Particle traces calculated in a steady-state flow field are called streamlines. The streamline path can be generated in the positive, negative, or both the positive and negative time directions. By definition, a streamline cannot have flow across it. That is, there is no flow normal to a streamline.
Streamlines are simply the lines created by infinitesimally small particles moving through the flow. As the time is steady state, it is not time-varying, and the particles are computed by simply moving them parallel to the flow vectors. Often various interpolation and integration techniques, such as Runge Kutta, are used to improve the accuracy between actual grid points. The streamlines are computed until one of several criteria is met:
- Maximum compute time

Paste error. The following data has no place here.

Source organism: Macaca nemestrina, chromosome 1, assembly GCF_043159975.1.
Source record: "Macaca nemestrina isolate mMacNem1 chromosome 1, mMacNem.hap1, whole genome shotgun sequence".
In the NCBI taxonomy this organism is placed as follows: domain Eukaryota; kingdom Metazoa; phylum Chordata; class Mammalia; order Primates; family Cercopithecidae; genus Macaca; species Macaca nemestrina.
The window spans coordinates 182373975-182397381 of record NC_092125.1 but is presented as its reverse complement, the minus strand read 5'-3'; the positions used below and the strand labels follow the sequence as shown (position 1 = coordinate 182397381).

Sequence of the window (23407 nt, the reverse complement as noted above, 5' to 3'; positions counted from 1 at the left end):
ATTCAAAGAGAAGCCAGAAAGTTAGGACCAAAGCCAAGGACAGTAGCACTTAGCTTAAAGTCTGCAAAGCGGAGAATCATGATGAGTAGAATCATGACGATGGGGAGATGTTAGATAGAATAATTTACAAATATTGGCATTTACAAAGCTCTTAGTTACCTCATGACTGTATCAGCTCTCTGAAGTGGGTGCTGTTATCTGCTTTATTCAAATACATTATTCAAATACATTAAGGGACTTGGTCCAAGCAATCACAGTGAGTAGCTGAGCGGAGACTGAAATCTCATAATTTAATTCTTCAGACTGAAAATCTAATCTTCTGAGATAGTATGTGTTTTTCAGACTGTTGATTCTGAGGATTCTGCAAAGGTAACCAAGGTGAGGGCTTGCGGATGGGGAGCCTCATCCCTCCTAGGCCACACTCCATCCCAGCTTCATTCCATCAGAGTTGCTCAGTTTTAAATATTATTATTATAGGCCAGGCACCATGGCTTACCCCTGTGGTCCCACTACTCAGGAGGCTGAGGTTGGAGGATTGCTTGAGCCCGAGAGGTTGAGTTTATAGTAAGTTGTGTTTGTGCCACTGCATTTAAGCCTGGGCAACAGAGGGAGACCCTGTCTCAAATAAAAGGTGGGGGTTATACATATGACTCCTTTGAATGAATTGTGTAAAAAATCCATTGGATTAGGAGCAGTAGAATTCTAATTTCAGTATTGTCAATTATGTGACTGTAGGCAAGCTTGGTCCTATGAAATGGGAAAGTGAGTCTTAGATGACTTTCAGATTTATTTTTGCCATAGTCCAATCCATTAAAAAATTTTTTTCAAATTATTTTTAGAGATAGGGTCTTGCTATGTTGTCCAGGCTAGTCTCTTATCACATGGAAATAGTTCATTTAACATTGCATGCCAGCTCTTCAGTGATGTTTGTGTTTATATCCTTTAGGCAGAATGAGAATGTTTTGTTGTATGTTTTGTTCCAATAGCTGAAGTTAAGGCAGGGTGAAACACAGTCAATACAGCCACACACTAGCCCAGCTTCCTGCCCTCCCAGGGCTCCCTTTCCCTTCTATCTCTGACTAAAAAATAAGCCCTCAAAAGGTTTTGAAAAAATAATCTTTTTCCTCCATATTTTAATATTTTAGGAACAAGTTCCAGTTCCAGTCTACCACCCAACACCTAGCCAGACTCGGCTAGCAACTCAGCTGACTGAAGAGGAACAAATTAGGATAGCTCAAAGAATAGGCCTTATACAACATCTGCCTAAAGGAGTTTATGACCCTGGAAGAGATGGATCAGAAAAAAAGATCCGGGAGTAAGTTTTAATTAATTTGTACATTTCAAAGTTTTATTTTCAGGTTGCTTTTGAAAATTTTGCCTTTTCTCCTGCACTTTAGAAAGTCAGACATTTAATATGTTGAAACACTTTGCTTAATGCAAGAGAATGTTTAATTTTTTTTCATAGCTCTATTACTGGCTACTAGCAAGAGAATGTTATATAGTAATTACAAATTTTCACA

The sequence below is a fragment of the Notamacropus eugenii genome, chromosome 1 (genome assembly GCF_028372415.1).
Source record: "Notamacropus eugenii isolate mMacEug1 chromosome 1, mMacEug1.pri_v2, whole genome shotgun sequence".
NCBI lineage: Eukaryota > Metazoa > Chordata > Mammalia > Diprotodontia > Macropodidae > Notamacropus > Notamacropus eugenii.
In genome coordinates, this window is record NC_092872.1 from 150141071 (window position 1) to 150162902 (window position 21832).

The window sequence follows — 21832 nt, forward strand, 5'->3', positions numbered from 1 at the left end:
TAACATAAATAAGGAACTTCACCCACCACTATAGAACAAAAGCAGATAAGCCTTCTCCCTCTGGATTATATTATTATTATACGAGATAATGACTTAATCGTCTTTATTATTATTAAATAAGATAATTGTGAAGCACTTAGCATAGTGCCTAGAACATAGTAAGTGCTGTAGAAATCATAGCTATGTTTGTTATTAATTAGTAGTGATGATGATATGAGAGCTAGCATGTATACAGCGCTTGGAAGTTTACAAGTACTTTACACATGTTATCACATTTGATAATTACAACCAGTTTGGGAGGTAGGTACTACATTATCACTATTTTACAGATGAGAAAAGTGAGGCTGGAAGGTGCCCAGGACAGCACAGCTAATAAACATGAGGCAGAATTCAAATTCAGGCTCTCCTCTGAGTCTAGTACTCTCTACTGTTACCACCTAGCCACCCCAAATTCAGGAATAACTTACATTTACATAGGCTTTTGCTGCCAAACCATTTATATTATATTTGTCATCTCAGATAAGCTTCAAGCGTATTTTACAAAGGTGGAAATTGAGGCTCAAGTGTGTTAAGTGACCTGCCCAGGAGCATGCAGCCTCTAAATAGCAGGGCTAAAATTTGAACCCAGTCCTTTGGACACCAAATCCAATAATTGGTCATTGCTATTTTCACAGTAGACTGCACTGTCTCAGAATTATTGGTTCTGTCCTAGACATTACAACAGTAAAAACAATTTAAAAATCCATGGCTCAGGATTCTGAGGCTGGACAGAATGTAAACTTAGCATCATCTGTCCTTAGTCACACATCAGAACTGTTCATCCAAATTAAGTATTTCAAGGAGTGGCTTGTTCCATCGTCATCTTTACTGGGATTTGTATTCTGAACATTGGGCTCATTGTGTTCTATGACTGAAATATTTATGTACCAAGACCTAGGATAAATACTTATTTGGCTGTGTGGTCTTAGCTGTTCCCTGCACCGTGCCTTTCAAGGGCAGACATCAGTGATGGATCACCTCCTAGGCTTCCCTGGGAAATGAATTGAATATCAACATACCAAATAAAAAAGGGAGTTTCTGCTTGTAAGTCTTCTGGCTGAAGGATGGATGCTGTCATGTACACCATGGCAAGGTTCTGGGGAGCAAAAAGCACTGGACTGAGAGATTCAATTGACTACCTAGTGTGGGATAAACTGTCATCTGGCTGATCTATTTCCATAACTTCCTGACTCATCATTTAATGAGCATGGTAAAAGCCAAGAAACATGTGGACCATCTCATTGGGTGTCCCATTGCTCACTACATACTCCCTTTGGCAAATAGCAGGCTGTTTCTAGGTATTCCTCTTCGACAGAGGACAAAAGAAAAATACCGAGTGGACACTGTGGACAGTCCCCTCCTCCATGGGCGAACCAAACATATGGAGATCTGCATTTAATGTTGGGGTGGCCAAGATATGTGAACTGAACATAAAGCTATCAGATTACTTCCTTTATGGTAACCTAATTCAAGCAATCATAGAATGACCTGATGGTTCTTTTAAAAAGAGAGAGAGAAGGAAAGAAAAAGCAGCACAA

- Maximum streamline length
- Boundary of the Grid
- Velocity approaches 0 - In this case, the flow has stopped moving
- Streamline intersects itself - In this case, the flow has become circular, and the streamline is infinite in that direction
Knowledge of the streamlines can be useful in fluid dynamics. For example, Bernoulli's principle, which expresses conservation of mechanical energy, is only valid along a streamline. Also, the curvature of a streamline is an indication of the pressure change perpendicular to the streamline. The instantaneous center of curvature of a streamline is in the direction of increasing pressure, and the magnitude of the pressure gradient can be calculated from the curvature of the streamline.
- Flow Description, Streamline, Pathline, Streakline and Timeline from "Aerodynamics for Students"
- Streamlines, Streaklines, & Pathlines on Wikipedia